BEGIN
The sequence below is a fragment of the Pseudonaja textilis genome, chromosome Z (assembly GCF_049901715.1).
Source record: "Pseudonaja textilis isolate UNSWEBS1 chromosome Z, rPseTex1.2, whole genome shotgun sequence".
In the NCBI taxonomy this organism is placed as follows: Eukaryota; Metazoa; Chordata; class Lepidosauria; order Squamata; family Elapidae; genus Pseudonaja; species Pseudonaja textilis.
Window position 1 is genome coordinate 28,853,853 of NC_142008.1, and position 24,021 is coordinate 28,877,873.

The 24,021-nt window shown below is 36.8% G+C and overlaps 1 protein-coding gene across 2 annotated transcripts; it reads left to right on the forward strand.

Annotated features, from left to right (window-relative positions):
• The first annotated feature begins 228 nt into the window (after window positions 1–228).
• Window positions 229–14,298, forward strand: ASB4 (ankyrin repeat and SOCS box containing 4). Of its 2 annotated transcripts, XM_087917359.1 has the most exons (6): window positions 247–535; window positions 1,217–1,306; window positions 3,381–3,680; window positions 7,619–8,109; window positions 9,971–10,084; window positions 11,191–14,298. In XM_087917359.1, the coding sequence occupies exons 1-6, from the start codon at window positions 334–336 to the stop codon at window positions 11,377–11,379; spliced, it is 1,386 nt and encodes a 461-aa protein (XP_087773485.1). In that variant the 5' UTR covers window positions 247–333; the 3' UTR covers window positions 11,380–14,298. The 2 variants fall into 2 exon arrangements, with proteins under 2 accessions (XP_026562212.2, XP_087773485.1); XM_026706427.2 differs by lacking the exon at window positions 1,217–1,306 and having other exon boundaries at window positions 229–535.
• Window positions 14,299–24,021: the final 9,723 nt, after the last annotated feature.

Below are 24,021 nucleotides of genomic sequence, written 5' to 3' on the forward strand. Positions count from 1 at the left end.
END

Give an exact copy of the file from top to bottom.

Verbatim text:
The sequence below is a fragment of the Pseudonaja textilis genome, chromosome Z (assembly GCF_049901715.1).
Source record: "Pseudonaja textilis isolate UNSWEBS1 chromosome Z, rPseTex1.2, whole genome shotgun sequence".
In the NCBI taxonomy this organism is placed as follows: Eukaryota; Metazoa; Chordata; class Lepidosauria; order Squamata; family Elapidae; genus Pseudonaja; species Pseudonaja textilis.
Window position 1 is genome coordinate 28,853,853 of NC_142008.1, and position 24,021 is coordinate 28,877,873.

The 24,021-nt window shown below is 36.8% G+C and overlaps 1 protein-coding gene across 2 annotated transcripts; it reads left to right on the forward strand.

Annotated features, from left to right (window-relative positions):
• The first annotated feature begins 228 nt into the window (after window positions 1–228).
• Window positions 229–14,298, forward strand: ASB4 (ankyrin repeat and SOCS box containing 4). Of its 2 annotated transcripts, XM_087917359.1 has the most exons (6): window positions 247–535; window positions 1,217–1,306; window positions 3,381–3,680; window positions 7,619–8,109; window positions 9,971–10,084; window positions 11,191–14,298. In XM_087917359.1, the coding sequence occupies exons 1-6, from the start codon at window positions 334–336 to the stop codon at window positions 11,377–11,379; spliced, it is 1,386 nt and encodes a 461-aa protein (XP_087773485.1). In that variant the 5' UTR covers window positions 247–333; the 3' UTR covers window positions 11,380–14,298. The 2 variants fall into 2 exon arrangements, with proteins under 2 accessions (XP_026562212.2, XP_087773485.1); XM_026706427.2 differs by lacking the exon at window positions 1,217–1,306 and having other exon boundaries at window positions 229–535.
• Window positions 14,299–24,021: the final 9,723 nt, after the last annotated feature.

Below are 24,021 nucleotides of genomic sequence, written 5' to 3' on the forward strand. Positions count from 1 at the left end.